The “Chroniques de Hainaut”: a masterpiece in the shape of a book

A world-famous miniature

In the miniatures of manuscripts, certain scenes keep reappearing. One of these is the dedication scene: a scene in which the author or translator presents his finished book to their patron. These scenes do not only occur in the Middle Ages, quite the contrary. We also see them in other periods and far beyond Europe’s borders. It is therefore a universal image.

The opening miniature (also called “frontispiece”) of the Chroniques de Hainaut also shows this classic scene. Translator and compiler Jean Wauquelin presents his work to the duke, in the presence of the most important dignitaries of the Burgundian court.

Yet, even within this universal genre, the presentation scene of the Chroniques de Hainaut is extra special. When it comes to the artist who painted it, a very familiar name pops up…

Signed, Rogier van der Weyden?

Next to Jan van Eyck, Rogier van der Weyden is considered one of the most important Flemish painters of the 15th century. Today, Van der Weyden owes his fame to his paintings. In his time, however, it was not unusual for artists to paint on both panel and parchment. Manuscripts were considered important and luxurious works of art in the 15th century. Only when printing books became the norm did painting become regarded as the most important art form within the fine arts. This is also the reason why we, along with many others, dare to claim that the most beautiful works of the Flemish Primitives are most likely to be found in books.

Strangely enough, the frontispiece of the Chroniques de Hainaut is the only miniature that is attributed to Rogier van der Weyden. Although there is no documented evidence that he painted the miniature, stylistic analyses (especially the design of the faces), the study of the underlying drawings and the painting technique, suggest that he made it.

The masterpiece made such an impression on contemporaries that it was copied by numerous other artists. They could never match the quality of Rogier van der Weyden’s miniature, but they made the work an important reference.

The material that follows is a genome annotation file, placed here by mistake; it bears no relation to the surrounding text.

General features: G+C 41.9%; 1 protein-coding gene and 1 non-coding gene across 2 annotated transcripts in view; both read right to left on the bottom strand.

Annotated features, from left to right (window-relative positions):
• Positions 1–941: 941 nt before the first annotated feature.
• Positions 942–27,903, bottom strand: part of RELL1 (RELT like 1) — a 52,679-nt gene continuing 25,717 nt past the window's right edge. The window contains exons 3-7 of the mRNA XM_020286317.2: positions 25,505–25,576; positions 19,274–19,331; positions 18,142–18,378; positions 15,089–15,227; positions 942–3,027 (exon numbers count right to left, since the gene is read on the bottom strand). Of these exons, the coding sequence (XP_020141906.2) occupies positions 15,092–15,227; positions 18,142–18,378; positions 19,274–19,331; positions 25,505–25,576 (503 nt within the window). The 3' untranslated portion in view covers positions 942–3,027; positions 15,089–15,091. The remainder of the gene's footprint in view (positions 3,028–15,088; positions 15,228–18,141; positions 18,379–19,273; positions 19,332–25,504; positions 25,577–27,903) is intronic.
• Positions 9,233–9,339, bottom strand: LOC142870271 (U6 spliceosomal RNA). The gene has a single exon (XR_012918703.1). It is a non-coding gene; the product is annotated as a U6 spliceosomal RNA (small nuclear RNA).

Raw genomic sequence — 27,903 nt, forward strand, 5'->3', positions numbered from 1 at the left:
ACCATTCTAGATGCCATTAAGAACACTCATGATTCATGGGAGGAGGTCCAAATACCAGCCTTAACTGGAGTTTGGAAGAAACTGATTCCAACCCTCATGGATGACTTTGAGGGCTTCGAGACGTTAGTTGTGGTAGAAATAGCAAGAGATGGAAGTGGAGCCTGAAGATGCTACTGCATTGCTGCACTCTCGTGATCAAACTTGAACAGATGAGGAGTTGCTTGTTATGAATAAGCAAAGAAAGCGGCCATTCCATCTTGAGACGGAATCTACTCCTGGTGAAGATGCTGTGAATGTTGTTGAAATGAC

The “Chroniques de Hainaut” can be found on the second floor of the KBR museum, in a specially designed cocoon.

A clear message

Symbolically and iconographically, this scene in the first volume of the Chroniques de Hainaut is remarkable. Philip the Good is at the centre of this composition. He is depicted standing, rather than seated on a throne, as is the tradition. He is set apart from the others, and all eyes are turned towards him. Dressed in black damask, the duke stands out clearly against the background.

Next to the duke stands his son, the young Count of Charolais and the future Charles the Bold, aged about fifteen. As the heir apparent, the young Charles embodies the continuity of the State. The message here is clear: princely power is not the work of one individual, but rather becomes the prerogative of a dynasty that aspires to be a lasting one.


The Chroniques de Hainaut have a clear function: they have to show that the power over Hainaut belongs to the dukes. In 1433 Philip the Good annexed Hainaut, Holland and Zeeland, which he took from his cousin Jacqueline, Countess of Hainaut.

Jean Wauquelin, a bookseller and copyist in Mons, translated the Annales historiae illustrium principum Hannoniae by the Franciscan Jacques de Guyse into French for Philip the Good in 1446. This vast compendium retraces the history of the province of Hainaut, which had recently been annexed by the duke.

A total of 4 copyists and more than 10 illuminators worked on the 1,700 pages and 121 miniatures of the “Chroniques de Hainaut”.

– Julie Bouniton, curator of the KBR museum

Jean Wauquelin not only copied the manuscript, he also translated the original Latin text into French, with some adaptations. One notable inclusion is a prologue presenting Philip the Good as the legitimate heir to a line of sovereigns dating back to the Trojan War.

The Chroniques de Hainaut are therefore a real propaganda tool: a majestic book that had to legitimize a seizure of power.